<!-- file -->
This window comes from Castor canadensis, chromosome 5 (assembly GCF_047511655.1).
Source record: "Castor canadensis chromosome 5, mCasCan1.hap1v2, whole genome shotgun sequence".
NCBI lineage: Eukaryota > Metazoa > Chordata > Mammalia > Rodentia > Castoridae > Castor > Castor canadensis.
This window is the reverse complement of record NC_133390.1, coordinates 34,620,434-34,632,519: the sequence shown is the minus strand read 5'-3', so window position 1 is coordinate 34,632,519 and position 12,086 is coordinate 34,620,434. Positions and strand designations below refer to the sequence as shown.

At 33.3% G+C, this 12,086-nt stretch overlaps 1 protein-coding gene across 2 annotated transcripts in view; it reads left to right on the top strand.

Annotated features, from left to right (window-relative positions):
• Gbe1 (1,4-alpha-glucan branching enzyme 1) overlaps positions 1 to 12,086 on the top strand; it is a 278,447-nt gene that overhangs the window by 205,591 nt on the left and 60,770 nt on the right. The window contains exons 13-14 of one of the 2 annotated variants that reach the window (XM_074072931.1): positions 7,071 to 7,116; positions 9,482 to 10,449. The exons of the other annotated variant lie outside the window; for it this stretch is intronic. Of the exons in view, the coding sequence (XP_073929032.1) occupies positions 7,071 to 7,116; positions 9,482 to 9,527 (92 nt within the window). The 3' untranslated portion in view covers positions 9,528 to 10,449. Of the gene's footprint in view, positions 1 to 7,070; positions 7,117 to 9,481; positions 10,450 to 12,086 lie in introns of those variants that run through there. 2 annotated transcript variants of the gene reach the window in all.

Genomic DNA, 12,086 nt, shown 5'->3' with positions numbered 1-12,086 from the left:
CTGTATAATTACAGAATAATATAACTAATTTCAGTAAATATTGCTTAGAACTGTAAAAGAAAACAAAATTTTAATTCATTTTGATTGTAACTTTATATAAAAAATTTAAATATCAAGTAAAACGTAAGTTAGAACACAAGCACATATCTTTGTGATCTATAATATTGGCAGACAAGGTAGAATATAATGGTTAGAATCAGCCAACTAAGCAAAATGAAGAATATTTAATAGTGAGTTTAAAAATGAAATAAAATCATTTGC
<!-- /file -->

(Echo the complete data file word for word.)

This window comes from Castor canadensis, chromosome 5 (assembly GCF_047511655.1).
Source record: "Castor canadensis chromosome 5, mCasCan1.hap1v2, whole genome shotgun sequence".
NCBI lineage: Eukaryota > Metazoa > Chordata > Mammalia > Rodentia > Castoridae > Castor > Castor canadensis.
This window is the reverse complement of record NC_133390.1, coordinates 34,620,434-34,632,519: the sequence shown is the minus strand read 5'-3', so window position 1 is coordinate 34,632,519 and position 12,086 is coordinate 34,620,434. Positions and strand designations below refer to the sequence as shown.

At 33.3% G+C, this 12,086-nt stretch overlaps 1 protein-coding gene across 2 annotated transcripts in view; it reads left to right on the top strand.

Annotated features, from left to right (window-relative positions):
• Gbe1 (1,4-alpha-glucan branching enzyme 1) overlaps positions 1 to 12,086 on the top strand; it is a 278,447-nt gene that overhangs the window by 205,591 nt on the left and 60,770 nt on the right. The window contains exons 13-14 of one of the 2 annotated variants that reach the window (XM_074072931.1): positions 7,071 to 7,116; positions 9,482 to 10,449. The exons of the other annotated variant lie outside the window; for it this stretch is intronic. Of the exons in view, the coding sequence (XP_073929032.1) occupies positions 7,071 to 7,116; positions 9,482 to 9,527 (92 nt within the window). The 3' untranslated portion in view covers positions 9,528 to 10,449. Of the gene's footprint in view, positions 1 to 7,070; positions 7,117 to 9,481; positions 10,450 to 12,086 lie in introns of those variants that run through there. 2 annotated transcript variants of the gene reach the window in all.

Genomic DNA, 12,086 nt, shown 5'->3' with positions numbered 1-12,086 from the left:
CTGTATAATTACAGAATAATATAACTAATTTCAGTAAATATTGCTTAGAACTGTAAAAGAAAACAAAATTTTAATTCATTTTGATTGTAACTTTATATAAAAAATTTAAATATCAAGTAAAACGTAAGTTAGAACACAAGCACATATCTTTGTGATCTATAATATTGGCAGACAAGGTAGAATATAATGGTTAGAATCAGCCAACTAAGCAAAATGAAGAATATTTAATAGTGAGTTTAAAAATGAAATAAAATCATTTGC